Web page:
At Hamilton, January 7-9, 2011. Pakistan won by ten wickets. Toss: Pakistan. Test debut: R. A. Young.

No sooner had the game threatened to come to the boil than it was over. New Zealand had reached 36 without loss shortly after tea on the third day, an overall deficit of 56, when they suffered a collapse which, even by the standards of some of their recent third- innings slumps, took some beating. All ten wickets fell for 74 inside a session, leaving Pakistan's openers to knock off the 19 needed for victory, and New Zealand coach John Wright to delve into his bag of adjectives and emerge, tactfully in the circumstances, with "unacceptable". Their captain, Vettori, was more to the point, lamenting the "sour taste" left by a "familiar batting performance in the third innings". He hardly needed to add: "Wrighty stated quite emphatically that things have to change."

The damage was done in four helter-skelter overs as New Zealand, on a Seddon Park pitch still favourable to the batsmen, slumped from 60 for two to 61 for six: Guptill top- edged to square leg as he attempted to slog-sweep a full toss; Ryder was trapped in front first ball by a late inswinger from Wahab Riaz; Taylor, going for a risky single, was beaten by Misbah-ul-Haq's direct hit from the covers; and Williamson, in his first home Test, looped a catch to second slip via his pad. The rest did not last long either as Umar Gul, Abdur Rehman and Riaz all finished with three wickets. Only Martin's long-awaited, gallows-humour milestone of 100 Test runs - achieved, in his 87th innings, when he cover-drove Gul for three to earn a standing ovation - cheered up the locals.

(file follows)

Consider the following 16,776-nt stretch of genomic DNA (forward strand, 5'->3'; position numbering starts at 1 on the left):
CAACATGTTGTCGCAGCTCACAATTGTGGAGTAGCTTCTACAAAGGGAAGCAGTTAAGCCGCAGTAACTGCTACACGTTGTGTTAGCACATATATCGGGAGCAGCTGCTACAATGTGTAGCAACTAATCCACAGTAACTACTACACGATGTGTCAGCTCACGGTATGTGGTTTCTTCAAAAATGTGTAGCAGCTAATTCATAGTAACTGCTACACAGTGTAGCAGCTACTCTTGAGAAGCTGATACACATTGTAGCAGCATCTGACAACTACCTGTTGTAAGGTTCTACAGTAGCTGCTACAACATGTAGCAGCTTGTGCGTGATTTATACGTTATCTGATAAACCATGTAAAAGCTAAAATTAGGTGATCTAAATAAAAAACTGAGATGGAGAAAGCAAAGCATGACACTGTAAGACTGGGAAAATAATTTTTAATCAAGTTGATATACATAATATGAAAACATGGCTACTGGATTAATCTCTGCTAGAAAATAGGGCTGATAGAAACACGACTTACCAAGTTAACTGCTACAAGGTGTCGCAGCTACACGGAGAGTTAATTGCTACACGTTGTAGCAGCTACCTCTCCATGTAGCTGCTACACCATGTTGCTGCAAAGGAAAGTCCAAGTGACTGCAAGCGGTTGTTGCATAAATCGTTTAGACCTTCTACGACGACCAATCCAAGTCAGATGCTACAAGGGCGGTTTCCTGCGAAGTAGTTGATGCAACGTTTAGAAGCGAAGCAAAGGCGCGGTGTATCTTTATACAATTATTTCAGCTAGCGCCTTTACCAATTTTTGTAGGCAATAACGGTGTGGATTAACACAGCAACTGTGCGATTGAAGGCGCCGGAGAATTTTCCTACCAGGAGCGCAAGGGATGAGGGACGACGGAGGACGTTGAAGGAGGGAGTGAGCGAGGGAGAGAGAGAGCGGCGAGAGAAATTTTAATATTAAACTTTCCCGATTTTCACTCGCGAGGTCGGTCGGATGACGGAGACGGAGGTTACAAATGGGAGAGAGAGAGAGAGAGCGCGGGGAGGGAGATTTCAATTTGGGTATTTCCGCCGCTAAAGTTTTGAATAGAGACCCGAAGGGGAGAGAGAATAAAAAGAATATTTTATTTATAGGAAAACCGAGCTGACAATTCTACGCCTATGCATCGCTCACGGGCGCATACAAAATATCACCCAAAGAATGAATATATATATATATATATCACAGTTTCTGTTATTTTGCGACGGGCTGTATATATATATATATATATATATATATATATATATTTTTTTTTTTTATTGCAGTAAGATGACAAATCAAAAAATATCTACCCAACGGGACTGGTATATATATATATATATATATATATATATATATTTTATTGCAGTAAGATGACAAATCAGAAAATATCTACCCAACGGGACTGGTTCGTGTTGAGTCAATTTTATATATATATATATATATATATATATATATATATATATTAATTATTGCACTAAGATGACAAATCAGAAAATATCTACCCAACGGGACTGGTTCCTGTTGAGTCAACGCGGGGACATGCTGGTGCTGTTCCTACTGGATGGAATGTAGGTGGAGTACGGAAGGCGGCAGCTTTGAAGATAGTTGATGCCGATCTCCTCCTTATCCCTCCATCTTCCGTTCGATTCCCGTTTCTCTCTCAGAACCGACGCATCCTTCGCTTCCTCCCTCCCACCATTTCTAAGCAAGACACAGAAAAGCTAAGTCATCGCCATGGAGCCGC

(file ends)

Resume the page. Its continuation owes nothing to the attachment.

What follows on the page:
The prospect of a home win had appeared more promising after New Zealand, who handed a Test debut to 31-year-old wicketkeeper Reece Young - picked in place of Gareth Hopkins while McCullum continued as a specialist opener - overcame the early loss of McIntosh. A lunch-time platform of 78 for one had potential, and McCullum emerged after the break in one of his aggressive moods, launching Gul over long-off, then pulling him for six more - only for a fierce cut next ball to fly straight to backward point. With the left-arm spinner Rehman snarling his burly fingers round the middle of the innings, New Zealand were reliant on an eighth-wicket stand of 84 between the youngsters Williamson and Southee to reach respectability.

Martin, aided by a superb catch at second slip from McIntosh, removed Mohammad Hafeez with the fourth ball of Pakistan's reply. And although Taufeeq Umar, recently recalled after a four-year absence, compiled his first Test fifty since October 2003 - a curious affair in which his first 35 runs came off 33 balls, his next 19 off 71 - Pakistan were tottering at 107 for four after Younis Khan's leading edge provided Arnel with a return catch. But Asad Shafiq, playing only his second Test innings, kept Misbah company in a painstaking, match-turning stand of 149 that occupied nearly 60 overs, before Adnan Akmal and the tail - assisted by some slipshod New Zealand catching - ensured a first- innings lead of 92.

Beginning their second innings shortly before 3 p.m. on the third afternoon, New Zealand still harboured hopes of a come-from-behind victory. But Rehman - brought on as early as the tenth over - was extracting more turn than Vettori, who had looked out of sorts and exhausted on the second day, and soon lured the previously strokeless McIntosh down the track. McCullum was unlucky to be given out caught behind down the leg side off his thigh pad, but the procession that followed had nothing to do with misfortune and everything to do with misapplication. Pakistan, by contrast, fielded 11 determined cricketers: not bad for a team deprived of three star names following the Lord's spot-fixing scandal.

Man of the Match: Abdur Rehman.

Close of play: First day, New Zealand 260-7 (Williamson 44, Southee 56); Second day, Pakistan 235-4 (Misbah-ul-Haq 50, Asad Shafiq 74).

Don Cameron is a writer based in New Zealand